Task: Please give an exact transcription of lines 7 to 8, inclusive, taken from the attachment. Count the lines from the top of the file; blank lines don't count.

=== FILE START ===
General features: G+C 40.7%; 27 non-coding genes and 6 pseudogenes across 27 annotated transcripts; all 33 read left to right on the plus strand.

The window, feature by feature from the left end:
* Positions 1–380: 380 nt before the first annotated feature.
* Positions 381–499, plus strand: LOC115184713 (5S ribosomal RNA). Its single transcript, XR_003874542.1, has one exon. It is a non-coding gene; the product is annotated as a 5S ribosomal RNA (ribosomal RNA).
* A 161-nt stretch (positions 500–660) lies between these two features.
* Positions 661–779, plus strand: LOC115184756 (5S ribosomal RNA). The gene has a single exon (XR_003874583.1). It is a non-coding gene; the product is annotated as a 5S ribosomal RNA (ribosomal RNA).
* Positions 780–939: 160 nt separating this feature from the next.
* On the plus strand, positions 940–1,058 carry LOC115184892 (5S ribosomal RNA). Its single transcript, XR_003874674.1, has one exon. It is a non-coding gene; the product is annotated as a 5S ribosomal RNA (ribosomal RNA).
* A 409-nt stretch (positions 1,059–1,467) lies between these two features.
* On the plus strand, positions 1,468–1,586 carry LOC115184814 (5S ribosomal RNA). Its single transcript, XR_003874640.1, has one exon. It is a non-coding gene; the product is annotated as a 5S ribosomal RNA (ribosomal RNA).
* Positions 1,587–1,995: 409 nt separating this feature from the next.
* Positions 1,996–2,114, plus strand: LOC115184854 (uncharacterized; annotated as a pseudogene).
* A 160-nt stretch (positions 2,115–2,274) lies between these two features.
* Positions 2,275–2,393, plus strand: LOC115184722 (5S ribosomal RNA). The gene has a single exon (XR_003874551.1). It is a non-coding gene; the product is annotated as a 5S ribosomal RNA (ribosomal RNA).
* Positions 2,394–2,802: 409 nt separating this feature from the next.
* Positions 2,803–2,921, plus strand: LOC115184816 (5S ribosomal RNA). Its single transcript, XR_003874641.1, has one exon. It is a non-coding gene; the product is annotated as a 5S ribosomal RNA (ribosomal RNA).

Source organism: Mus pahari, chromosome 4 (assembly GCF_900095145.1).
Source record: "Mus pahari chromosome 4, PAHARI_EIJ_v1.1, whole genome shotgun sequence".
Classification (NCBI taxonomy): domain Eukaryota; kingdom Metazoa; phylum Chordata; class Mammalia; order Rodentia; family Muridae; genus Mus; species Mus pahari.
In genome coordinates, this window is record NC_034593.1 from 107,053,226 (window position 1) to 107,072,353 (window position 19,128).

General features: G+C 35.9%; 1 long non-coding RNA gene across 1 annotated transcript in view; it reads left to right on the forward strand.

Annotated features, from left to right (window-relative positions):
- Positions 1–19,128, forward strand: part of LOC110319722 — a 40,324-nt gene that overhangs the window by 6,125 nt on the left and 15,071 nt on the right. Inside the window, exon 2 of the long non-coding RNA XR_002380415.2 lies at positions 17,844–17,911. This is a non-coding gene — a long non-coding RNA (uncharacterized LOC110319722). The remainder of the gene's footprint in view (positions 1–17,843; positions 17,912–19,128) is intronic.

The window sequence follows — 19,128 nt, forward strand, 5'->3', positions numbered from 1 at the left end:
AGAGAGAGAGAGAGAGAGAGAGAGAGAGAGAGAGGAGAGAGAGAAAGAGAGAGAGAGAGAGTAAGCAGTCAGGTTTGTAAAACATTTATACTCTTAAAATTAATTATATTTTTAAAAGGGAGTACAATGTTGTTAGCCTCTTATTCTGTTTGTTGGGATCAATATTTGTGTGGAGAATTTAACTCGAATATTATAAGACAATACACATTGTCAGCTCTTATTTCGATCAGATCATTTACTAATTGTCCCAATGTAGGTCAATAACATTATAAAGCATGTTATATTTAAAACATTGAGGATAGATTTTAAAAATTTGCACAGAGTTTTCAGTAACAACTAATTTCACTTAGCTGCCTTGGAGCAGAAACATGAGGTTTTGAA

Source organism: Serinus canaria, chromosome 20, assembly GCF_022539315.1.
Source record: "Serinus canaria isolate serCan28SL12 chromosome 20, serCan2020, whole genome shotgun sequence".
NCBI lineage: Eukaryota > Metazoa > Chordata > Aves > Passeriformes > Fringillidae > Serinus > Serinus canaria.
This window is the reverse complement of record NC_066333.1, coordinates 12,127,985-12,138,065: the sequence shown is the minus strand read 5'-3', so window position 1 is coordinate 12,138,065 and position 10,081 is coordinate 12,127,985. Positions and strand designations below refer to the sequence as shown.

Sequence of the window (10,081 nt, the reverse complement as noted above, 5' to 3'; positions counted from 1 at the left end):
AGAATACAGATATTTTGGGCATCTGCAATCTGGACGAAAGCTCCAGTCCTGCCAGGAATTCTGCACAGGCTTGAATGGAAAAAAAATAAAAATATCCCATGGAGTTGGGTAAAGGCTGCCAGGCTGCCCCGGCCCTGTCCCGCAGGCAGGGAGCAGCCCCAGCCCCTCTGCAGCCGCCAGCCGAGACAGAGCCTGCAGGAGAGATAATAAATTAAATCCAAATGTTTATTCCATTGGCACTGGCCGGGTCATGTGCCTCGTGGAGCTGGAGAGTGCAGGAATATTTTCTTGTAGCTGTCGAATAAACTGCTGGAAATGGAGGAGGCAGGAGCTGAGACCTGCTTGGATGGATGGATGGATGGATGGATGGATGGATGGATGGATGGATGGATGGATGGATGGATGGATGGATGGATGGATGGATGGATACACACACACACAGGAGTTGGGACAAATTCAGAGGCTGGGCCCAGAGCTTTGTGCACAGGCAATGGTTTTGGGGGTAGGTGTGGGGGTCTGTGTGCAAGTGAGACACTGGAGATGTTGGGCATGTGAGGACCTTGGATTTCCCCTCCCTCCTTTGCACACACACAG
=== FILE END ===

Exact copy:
* Positions 780–939: 160 nt separating this feature from the next.
* On the plus strand, positions 940–1,058 carry LOC115184892 (5S ribosomal RNA). Its single transcript, XR_003874674.1, has one exon. It is a non-coding gene; the product is annotated as a 5S ribosomal RNA (ribosomal RNA).